The researchers followed each child for more than 40 years and over and over again, the group who waited patiently for the second marshmallow succeed in whatever capacity they were measuring. In other words, this series of experiments proved that the ability to delay gratification was critical for success in life.
And if you look around, you’ll see this playing out everywhere…
• If you delay the gratification of watching television and get your homework done now, then you’ll learn more and get better grades.
• If you delay the gratification of buying desserts and chips at the store, then you’ll eat healthier when you get home.
• If you delay the gratification of finishing your workout early and put in a few more reps, then you’ll be stronger.
… and countless other examples.
Success usually comes down to choosing the pain of discipline over the ease of distraction. And that’s exactly what delayed gratification is all about.
This brings us to an interesting question: Did some children naturally have more self-control, and thus were destined for success? Or can you learn to develop this important trait?
What Determines Your Ability to Delay Gratification?
Researchers at the University of Rochester decided to replicate the marshmallow experiment, but with an important twist.
Before offering the child the marshmallow, the researchers split the children into two groups.
The first group was exposed to a series of unreliable experiences. For example, the researcher gave the child a small box of crayons and promised to bring a bigger one, but never did. Then the researcher gave the child a small sticker and promised to bring a better selection of stickers, but never did.
Meanwhile, the second group had very reliable experiences. They were promised better crayons and got them. They were told about the better stickers and then they received them.
You can imagine the impact these experiences had on the marshmallow test. The children in the unreliable group had no reason to trust that the researchers would bring a second marshmallow and thus they didn’t wait very long to eat the first one.
Meanwhile, the children in the second group were training their brains to see delayed gratification as a positive. Every time the researcher made a promise and then delivered on it, the child’s brain registered two things: 1) waiting for gratification is worth it and 2) I have the capability to wait. As a result, the second group waited an average of four times longer than the first group.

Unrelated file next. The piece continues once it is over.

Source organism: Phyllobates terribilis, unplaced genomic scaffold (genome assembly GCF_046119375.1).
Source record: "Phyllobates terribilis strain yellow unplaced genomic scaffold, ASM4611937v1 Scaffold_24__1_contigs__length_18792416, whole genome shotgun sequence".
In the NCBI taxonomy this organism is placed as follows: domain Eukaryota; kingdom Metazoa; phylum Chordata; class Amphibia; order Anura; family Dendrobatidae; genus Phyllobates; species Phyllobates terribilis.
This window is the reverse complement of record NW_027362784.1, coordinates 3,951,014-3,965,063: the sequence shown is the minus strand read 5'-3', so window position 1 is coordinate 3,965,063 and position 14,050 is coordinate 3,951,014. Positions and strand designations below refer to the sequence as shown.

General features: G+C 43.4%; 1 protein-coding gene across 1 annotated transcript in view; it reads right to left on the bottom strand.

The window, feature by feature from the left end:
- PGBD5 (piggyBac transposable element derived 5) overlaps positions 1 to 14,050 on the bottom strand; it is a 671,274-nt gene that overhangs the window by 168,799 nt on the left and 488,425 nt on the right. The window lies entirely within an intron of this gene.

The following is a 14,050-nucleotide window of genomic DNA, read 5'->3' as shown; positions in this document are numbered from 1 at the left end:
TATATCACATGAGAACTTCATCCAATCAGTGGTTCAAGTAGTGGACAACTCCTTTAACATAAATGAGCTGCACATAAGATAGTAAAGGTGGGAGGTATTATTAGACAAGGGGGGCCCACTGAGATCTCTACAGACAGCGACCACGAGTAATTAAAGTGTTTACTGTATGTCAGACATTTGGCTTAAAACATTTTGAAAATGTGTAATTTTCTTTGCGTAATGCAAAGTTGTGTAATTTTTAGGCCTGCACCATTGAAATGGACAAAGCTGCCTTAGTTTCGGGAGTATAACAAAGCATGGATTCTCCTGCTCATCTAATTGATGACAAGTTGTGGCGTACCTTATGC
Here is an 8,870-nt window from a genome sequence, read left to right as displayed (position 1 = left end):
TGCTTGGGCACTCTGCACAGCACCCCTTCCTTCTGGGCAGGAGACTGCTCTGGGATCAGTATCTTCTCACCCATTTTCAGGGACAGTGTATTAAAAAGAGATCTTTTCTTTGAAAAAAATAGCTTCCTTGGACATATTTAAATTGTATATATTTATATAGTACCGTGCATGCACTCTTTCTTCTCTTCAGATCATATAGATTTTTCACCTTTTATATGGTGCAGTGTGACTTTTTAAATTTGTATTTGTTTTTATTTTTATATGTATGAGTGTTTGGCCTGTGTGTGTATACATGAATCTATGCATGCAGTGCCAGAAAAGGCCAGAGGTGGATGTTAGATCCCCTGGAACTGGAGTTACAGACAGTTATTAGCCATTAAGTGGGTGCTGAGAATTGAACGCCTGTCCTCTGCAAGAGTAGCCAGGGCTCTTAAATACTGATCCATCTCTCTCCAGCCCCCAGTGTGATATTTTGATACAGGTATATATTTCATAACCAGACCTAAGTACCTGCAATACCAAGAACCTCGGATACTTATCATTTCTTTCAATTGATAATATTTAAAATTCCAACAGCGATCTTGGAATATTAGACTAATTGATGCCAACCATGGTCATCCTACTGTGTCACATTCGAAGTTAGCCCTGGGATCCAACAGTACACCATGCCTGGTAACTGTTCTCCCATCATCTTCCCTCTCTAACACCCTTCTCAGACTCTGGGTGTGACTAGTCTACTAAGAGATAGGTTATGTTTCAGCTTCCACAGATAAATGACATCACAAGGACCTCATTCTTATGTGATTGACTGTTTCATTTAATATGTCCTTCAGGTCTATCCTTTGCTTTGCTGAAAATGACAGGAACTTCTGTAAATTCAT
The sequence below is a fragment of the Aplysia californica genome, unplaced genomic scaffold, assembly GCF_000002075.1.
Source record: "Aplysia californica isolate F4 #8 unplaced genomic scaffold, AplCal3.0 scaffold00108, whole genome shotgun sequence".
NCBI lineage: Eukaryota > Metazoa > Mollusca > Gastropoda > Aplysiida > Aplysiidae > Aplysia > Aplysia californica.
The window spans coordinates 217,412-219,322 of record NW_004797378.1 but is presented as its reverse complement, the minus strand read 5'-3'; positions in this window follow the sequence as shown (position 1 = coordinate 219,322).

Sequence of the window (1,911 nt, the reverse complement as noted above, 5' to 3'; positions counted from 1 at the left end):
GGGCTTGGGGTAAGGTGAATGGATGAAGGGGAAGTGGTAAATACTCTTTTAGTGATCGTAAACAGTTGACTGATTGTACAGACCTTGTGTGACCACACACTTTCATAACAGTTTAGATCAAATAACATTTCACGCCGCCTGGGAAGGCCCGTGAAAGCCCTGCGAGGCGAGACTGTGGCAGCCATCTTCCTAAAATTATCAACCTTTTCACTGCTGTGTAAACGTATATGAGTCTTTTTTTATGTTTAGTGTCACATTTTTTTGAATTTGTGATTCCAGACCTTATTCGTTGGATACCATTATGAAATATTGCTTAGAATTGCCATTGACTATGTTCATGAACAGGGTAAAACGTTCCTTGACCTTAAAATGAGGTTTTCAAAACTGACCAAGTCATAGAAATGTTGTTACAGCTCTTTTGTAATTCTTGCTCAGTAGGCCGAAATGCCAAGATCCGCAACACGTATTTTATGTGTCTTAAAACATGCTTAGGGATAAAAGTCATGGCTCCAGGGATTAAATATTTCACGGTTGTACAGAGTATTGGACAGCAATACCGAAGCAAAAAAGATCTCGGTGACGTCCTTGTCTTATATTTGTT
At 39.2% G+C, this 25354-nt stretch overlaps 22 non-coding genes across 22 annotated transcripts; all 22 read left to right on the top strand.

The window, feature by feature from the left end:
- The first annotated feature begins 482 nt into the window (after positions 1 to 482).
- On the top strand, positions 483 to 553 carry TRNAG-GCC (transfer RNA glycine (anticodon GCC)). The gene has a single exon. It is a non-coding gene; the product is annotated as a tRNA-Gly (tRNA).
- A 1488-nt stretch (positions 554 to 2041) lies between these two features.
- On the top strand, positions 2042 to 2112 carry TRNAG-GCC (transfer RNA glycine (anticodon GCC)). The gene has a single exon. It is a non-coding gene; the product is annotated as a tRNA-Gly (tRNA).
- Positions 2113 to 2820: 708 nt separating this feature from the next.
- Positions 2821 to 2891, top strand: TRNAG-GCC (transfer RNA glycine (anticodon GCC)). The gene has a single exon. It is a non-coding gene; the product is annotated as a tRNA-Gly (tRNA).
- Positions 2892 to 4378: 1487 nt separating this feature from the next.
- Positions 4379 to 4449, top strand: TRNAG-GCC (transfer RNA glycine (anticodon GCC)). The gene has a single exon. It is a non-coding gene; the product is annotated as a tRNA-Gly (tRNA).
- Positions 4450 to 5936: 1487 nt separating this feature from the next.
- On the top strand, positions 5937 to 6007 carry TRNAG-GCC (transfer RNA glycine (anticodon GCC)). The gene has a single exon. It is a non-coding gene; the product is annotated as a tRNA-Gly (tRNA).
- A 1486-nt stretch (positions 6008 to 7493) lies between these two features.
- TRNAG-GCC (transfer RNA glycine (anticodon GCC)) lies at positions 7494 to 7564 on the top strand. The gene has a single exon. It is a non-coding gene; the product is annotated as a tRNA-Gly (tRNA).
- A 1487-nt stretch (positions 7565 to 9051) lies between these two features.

In other words, the child’s ability to delay gratification and display self-control was not a predetermined trait, but rather was impacted by the experiences and environment that surrounded them. In fact, the effects of the environment were almost instantaneous. Just a few minutes of reliable or unreliable experiences were enough to push the actions of each child in one direction or another.
What can you and I learn from all of this?
How to Become Better at Delaying Gratification
Before we go further, let’s clear one thing up: for one reason or another, the Marshmallow Experiment has become particularly popular. You’ll find it mentioned in nearly every major media outlet. But these studies are just one piece of data, a small insight into the story of success. Human behavior (and life in general) is a lot more complex than that, so let’s not pretend that one choice a four-year-old makes will determine the rest of his or her life.
The studies above do make one thing clear: if you want to succeed at something, at some point you will need to find the ability to be disciplined and take action instead of becoming distracted and doing what’s easy. Success in nearly every field requires you to ignore doing something easier (delaying gratification) in favor of doing something harder (doing the work and putting in your reps).
But the key takeaway here is that even if you don’t feel like you’re good at delaying gratification now, you can train yourself to become better simply by making a few small improvements. In the case of the children in the study, this meant being exposed to a reliable environment where the researcher promised something and then delivered it.
You and I can do the same thing. We can train our ability to delay gratification, just like we can train our muscles in the gym. And you can do it in the same way as the child and the researcher: by promising something small and then delivering. Over and over again until your brain says, 1) yes, it’s worth it to wait and 2) yes, I have the capability to do this.
Here are 4 simple ways to do exactly that:
1 Start incredibly small. Make your new habit “so easy you can’t say no.” (Hat tip to Leo Babauta.)
2 Improve one thing, by one percent. Do it again tomorrow.
3 Use the “Seinfeld Strategy” to maintain consistency.
4 Find a way to get started in less than 2 minutes.
Note: This a reprint of an article by James Clear.